Saturday, February 11, 2012

Surf City Marathon

I have said before that you are only as good a runner as you let yourself believe you are; to forget the arbitrary limits and go out and run your heart out and see what you are capable of.  Well as we all find out from time to time, that’s a whole lot easier to say and believe on the good days when it works in your favor.  It’s harder in those moments when you realize the hard way what you are not capable of…at least on that given day.

I ran the Surf City Marathon last Sunday and went out and tried to do it quite a bit faster than I knew for sure I could.  I mean, the US beat the Soviets, right?  Rudy played for Notre Dame, Secretariat won the Belmont by 31 lengths, Rocky beat the Russian, and the Ducks beat the Hawks!  Hey, crazy things happen…I thought just maybe a scrappy runner like me could have a great day and run a 2:26 marathon.

Well, I tried my best but unfortunately completely fell apart in the process.  I was well-trained and well-tapered.  The weather was great and I was perfectly healthy.  Absolutely no excuses…well, I guess other than not being very smart.  A large part of me feels like a fool for being that classic guy in the race who wanted to be faster than he is.  The other part of me knows that’s what makes running so great, and the marathon such a perfect challenge.  To run a marathon to the best of your ability takes a risk.  There are no guarantees in running, it’s a very fine line, and by the time I fully realized I crossed the line it was already way too late.  I had a lot of respect for the marathon before Sunday, and have a whole lot more now.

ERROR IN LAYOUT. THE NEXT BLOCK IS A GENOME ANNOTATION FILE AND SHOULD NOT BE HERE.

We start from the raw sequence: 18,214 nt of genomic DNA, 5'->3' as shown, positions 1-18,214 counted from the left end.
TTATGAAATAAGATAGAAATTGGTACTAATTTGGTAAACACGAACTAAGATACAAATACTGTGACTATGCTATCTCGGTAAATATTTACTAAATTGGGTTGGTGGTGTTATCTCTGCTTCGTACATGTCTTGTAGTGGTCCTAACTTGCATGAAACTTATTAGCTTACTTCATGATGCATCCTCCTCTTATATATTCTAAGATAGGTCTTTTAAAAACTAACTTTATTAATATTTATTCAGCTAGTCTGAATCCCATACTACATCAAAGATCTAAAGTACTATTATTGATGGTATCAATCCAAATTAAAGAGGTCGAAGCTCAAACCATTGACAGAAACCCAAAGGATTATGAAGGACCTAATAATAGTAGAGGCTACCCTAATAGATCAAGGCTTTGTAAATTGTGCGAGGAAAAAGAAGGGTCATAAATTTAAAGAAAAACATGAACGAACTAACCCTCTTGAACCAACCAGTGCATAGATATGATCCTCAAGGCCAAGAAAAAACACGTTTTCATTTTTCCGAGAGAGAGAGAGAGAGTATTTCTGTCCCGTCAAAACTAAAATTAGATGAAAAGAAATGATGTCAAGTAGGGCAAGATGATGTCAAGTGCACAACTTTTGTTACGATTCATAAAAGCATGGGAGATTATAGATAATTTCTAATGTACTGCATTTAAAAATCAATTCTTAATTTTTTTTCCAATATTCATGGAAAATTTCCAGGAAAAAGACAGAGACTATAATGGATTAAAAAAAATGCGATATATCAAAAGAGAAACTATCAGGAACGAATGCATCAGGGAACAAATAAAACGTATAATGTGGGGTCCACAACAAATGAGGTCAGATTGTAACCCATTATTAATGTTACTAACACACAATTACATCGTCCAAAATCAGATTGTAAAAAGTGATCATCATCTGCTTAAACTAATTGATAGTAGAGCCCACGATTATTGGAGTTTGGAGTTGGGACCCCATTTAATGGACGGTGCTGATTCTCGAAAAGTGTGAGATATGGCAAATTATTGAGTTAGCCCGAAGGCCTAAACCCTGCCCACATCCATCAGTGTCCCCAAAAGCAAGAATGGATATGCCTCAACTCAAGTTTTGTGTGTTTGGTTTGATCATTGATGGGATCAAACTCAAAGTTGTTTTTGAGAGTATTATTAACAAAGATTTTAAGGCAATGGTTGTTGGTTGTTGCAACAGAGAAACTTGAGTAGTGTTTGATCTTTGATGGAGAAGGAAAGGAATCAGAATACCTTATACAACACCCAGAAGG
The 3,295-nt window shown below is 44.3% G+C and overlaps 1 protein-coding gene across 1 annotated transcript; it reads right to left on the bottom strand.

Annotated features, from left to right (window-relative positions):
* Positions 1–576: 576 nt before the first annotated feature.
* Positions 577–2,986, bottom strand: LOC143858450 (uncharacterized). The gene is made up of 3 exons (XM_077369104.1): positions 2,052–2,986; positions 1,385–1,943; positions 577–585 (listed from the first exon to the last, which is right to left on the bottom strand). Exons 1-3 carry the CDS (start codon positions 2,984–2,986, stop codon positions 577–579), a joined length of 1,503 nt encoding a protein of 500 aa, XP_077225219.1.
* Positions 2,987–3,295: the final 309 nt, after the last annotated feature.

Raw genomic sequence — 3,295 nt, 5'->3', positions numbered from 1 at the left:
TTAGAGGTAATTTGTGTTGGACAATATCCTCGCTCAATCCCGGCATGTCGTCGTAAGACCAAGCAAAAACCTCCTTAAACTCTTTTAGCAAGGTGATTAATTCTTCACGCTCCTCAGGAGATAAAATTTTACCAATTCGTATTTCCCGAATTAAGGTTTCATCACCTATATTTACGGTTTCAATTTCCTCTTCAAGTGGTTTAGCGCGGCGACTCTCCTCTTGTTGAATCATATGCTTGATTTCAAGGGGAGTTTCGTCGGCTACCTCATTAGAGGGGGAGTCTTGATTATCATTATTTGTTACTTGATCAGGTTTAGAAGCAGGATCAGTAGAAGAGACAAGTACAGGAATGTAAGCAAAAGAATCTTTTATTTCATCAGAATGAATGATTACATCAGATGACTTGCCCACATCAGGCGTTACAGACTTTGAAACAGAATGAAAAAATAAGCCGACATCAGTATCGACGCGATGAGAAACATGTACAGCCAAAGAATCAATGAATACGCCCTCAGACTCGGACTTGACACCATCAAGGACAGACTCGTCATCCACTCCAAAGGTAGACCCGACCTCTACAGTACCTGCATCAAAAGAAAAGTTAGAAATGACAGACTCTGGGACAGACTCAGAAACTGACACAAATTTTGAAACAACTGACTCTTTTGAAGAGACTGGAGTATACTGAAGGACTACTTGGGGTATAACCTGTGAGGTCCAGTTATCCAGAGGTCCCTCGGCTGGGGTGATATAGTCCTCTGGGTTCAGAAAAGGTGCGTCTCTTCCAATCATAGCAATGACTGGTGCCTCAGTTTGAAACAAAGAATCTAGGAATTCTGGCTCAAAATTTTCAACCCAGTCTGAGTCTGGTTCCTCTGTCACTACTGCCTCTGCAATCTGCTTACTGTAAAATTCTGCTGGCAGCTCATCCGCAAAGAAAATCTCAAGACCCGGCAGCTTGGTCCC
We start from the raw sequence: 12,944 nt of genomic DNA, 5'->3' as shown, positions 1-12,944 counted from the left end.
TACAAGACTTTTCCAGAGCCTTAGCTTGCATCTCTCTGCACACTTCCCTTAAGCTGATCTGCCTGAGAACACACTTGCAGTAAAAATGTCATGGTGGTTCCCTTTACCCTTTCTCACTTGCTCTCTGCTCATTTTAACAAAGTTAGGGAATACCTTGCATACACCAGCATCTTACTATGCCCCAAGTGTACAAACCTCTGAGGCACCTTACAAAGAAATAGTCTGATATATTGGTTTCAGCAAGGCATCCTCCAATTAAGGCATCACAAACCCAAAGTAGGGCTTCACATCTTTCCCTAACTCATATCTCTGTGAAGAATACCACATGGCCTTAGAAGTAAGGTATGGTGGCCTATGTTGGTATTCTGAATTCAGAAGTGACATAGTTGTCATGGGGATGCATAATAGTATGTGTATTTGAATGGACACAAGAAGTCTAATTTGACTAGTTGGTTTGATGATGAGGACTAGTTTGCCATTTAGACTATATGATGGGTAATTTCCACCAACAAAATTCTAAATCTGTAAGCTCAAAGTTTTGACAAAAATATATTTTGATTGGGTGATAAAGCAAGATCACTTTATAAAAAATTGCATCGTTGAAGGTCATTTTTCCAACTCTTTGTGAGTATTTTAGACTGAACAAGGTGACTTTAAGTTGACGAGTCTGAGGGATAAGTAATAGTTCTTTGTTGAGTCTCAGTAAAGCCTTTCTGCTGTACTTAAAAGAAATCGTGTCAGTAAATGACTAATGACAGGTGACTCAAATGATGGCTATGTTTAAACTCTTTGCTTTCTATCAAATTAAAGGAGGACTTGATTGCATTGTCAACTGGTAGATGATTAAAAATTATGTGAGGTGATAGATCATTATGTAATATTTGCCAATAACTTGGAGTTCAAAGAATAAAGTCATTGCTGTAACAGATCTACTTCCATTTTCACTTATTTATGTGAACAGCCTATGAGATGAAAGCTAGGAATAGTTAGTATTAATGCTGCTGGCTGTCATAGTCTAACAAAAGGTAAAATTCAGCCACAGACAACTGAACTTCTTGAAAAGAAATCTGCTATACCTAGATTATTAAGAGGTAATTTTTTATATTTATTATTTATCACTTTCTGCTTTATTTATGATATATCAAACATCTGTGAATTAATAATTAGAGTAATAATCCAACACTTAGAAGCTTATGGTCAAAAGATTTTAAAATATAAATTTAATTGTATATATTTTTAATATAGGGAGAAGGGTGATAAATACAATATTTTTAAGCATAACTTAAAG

As for the race itself, I guess the good news is that I think I ran a PR for about every distance under 17-18 miles :).  I went out and ran about a 55:30 first 10 miles and a 1:13 first half, held on pretty well through 17 or so, and then finished in 2:40:23.  Here’s the Garmin data with mile splits if you want to see how not to pace a marathon.

Although I’m a little bummed that I swung and missed on probably my one crack at a marathon this year, I guess it’ll be all that much sweeter when the day comes when everything just clicks.  And any day running a marathon is a lucky day.
Here's a picture of Arley, Seaton, and I after the race!

1 comment:

  1. Marathons can do that to you. I still can't believe my best marathon had me at 1:14 half-way and still not breaking 2:40. You'll still have that magic sub-2:30 some day.

    [Secretariat at the Belmont was like seeing Usain Bolt racing against NFL linemen for 100 meters. I'm old enough to remember it...]